The STORM model provides an estimate of the expected change in the ionosphere during periods of increased geomagnetic activity. The model estimates the departure from normal of the F-region critical frequency (foF2) every hour of the day for the current and previous day. Values are given in six separate geomagnetic latitude bands, 20° wide, from 20° geomagnetic latitude to the North and South magnetic poles. Storm-time corrections within 20° of the magnetic equator are not made. The corrections are given in terms of a scaling factor, which can be used to adjust the climatological mean. As the ionosphere departs further from normal the color of the trace changes from green, to yellow, to red, where green represents changes within 10% of normal, and red indicates departures in excess of 25%. An estimate of the error in the prediction is also shown based on an average of the geophysical variability and the standard error of the mean. A detailed description of the estimated errors can be found at Estimated Errors. The empirical model provides a useful, yet simple tool for estimating the changes to ionosphere in response to geomagnetic activity.
The STORM model was developed from ionospheric observations during many storms that were analyzed as a function of season and latitude. Within each season and latitude sector, the magnitude of the ionospheric response was determined as a function of an index parameterizing the magnitude of the storm. The storm magnitude index depends on the previous 33 hours of ap, weighted by an appropriate filter. The optimum length and shape of the filter was obtained by a singular value decomposition method. The real-time model uses the hourly values of the 3-hour running ap, provided by the USAF Hourly Magnetometer Analysis Reports. The blue line in the lower boxes shows the hourly value of the integrated ap, which is the index used to drive the model.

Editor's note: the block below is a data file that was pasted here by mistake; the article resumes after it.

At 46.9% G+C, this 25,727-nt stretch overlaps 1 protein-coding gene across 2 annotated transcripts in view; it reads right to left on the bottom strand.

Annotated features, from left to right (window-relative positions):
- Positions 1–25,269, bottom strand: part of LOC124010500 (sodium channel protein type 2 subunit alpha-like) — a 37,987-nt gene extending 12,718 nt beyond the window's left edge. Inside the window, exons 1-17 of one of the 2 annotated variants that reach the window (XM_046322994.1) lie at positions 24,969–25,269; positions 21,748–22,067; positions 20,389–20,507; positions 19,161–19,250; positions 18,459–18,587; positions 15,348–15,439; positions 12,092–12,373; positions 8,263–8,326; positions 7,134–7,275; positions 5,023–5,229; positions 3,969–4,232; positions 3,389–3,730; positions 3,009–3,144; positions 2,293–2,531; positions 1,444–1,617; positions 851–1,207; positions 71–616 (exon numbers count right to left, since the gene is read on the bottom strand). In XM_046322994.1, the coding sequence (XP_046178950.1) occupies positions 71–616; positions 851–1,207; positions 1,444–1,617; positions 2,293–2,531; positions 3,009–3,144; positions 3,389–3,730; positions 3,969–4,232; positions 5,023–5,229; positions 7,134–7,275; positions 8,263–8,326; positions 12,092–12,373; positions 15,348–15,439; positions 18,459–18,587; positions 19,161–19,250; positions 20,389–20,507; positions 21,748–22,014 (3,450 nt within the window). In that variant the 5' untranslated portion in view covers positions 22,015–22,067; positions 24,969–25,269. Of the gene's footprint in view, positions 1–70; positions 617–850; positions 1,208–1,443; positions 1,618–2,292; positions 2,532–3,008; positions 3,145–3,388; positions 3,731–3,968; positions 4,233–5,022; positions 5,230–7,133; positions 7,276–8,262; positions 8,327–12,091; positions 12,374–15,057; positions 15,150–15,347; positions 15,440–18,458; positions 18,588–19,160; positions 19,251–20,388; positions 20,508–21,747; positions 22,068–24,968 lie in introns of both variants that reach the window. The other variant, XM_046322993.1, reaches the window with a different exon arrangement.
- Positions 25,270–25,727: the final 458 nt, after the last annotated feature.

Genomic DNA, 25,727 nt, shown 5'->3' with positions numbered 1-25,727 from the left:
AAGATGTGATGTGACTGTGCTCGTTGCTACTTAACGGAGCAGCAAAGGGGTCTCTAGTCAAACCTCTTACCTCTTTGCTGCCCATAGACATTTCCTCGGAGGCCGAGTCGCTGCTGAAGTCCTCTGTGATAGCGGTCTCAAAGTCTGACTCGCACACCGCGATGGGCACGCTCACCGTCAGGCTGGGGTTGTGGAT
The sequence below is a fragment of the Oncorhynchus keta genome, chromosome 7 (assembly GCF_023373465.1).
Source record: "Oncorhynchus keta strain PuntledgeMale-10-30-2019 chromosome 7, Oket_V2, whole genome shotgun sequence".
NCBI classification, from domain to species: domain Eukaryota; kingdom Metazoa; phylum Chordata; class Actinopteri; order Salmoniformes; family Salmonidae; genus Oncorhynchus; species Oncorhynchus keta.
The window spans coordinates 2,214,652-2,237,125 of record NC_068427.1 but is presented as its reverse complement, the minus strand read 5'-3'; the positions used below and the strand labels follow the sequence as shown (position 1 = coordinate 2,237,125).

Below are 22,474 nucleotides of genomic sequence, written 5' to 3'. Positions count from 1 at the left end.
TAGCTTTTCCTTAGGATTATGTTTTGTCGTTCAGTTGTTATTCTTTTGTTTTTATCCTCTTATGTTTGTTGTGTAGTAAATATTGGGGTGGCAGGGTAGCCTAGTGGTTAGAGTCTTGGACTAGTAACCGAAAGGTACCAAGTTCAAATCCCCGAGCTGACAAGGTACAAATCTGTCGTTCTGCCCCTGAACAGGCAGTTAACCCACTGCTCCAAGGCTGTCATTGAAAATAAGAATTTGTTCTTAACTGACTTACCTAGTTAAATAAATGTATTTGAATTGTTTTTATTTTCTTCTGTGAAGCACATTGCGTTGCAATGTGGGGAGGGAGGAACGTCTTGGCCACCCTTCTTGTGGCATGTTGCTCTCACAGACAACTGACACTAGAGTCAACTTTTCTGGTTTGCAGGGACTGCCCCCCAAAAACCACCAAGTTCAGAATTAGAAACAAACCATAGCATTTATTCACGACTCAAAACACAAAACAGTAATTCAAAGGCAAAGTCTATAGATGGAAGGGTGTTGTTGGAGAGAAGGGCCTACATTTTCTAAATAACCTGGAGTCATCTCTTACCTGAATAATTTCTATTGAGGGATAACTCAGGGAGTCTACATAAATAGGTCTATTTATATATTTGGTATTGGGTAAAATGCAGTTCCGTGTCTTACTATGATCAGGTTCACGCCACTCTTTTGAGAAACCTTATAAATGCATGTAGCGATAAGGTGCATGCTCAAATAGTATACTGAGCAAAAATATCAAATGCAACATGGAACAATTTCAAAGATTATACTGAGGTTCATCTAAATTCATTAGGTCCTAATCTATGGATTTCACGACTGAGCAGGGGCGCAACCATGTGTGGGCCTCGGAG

The storm-time correction of the F-region critical frequency is primarily of benefit for high frequency (HF; 3-30 MHz) communication users. During a geomagnetic storm the F-region ionosphere can be either depleted or enhanced. When the ionosphere is enhanced, higher communication frequencies can be used, enabling a reduction in absorption and an increase in received signal strength. If the ionosphere is depleted, the maximum usable communication frequencies must be reduced to ensure reflection of the radio signal by the ionosphere to the receiver.
The real-time web page can be used to access the results of STORM for a number of past geomagnetic storms by clicking on the Significant Storms link. The response for any day of interest, for at least the last 365 days, may also be obtained by simply inserting a given date in the appropriate box on the page. A comprehensive validation has been performed by comparing the output of the correction model with data obtained from all available ionosonde stations during all the geomagnetic storms in the year 2000. The validation shows that the model captures more than half of the increase in the storm-induced variability. Follow the links beyond Significant Storms to see graphical examples of the validation.
The references below provide more detailed information regarding the development of the model; simply click on the papers. Please contact Tim.Fuller-Rowell@noaa.gov, Eduardo Araujo-Pradere Eduardo.Araujo@noaa.gov or Mihail.Codrescu@noaa.gov for further information.
Araujo-Pradere, E.A., T.J. Fuller-Rowell, and M.V. Codrescu; STORM: An empirical storm-time ionospheric correction model. I, Model Description. Radio Science, 37, 10.1029/2001RS002467, 2002.
Fuller-Rowell T.J., M.V. Codrescu, and E.A. Araujo-Pradere; Capturing the Storm-Time Ionospheric Response in an Empirical Model. AGU Space Weather Geophysical Monograph, 125, 393-402, 2001.
Araujo-Pradere, E.A., T.J. Fuller-Rowell, and M.V. Codrescu; STORM: An empirical storm-time ionospheric correction model. II, Validation. Radio Science, 37, 10.1029/2002RS002620, 2002.
Araujo-Pradere, E.A., T.J. Fuller-Rowell, and D. Bilitza. Validation of the STORM response in IRI2000, J. Geophys. Res., 108(A3), 1120, doi:10.1029/2002JA009720, 6-1 – 6-10, 2003
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